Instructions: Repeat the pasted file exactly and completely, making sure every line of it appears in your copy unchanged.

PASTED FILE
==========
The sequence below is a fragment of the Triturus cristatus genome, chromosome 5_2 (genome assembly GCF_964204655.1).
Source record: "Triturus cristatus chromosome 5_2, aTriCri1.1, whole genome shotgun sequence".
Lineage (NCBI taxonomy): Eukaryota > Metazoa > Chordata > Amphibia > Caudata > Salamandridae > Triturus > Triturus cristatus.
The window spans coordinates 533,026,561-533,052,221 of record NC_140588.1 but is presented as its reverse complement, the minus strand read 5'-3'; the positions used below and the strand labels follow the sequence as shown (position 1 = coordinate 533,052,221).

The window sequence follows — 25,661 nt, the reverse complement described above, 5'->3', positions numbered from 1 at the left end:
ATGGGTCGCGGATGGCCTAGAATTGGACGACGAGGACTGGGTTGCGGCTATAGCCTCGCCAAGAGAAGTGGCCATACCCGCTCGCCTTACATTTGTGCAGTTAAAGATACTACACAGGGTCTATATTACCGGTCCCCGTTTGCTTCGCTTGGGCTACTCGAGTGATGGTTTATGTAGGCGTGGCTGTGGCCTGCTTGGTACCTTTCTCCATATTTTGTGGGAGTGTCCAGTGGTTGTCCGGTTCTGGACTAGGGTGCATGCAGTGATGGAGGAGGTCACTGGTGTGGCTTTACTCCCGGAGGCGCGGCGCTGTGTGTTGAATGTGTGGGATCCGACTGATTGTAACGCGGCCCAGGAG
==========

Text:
The sequence below is a fragment of the Triturus cristatus genome, chromosome 5_2 (genome assembly GCF_964204655.1).
Source record: "Triturus cristatus chromosome 5_2, aTriCri1.1, whole genome shotgun sequence".
Lineage (NCBI taxonomy): Eukaryota > Metazoa > Chordata > Amphibia > Caudata > Salamandridae > Triturus > Triturus cristatus.
The window spans coordinates 533,026,561-533,052,221 of record NC_140588.1 but is presented as its reverse complement, the minus strand read 5'-3'; the positions used below and the strand labels follow the sequence as shown (position 1 = coordinate 533,052,221).

The window sequence follows — 25,661 nt, the reverse complement described above, 5'->3', positions numbered from 1 at the left end:
ATGGGTCGCGGATGGCCTAGAATTGGACGACGAGGACTGGGTTGCGGCTATAGCCTCGCCAAGAGAAGTGGCCATACCCGCTCGCCTTACATTTGTGCAGTTAAAGATACTACACAGGGTCTATATTACCGGTCCCCGTTTGCTTCGCTTGGGCTACTCGAGTGATGGTTTATGTAGGCGTGGCTGTGGCCTGCTTGGTACCTTTCTCCATATTTTGTGGGAGTGTCCAGTGGTTGTCCGGTTCTGGACTAGGGTGCATGCAGTGATGGAGGAGGTCACTGGTGTGGCTTTACTCCCGGAGGCGCGGCGCTGTGTGTTGAATGTGTGGGATCCGACTGATTGTAACGCGGCCCAGGAG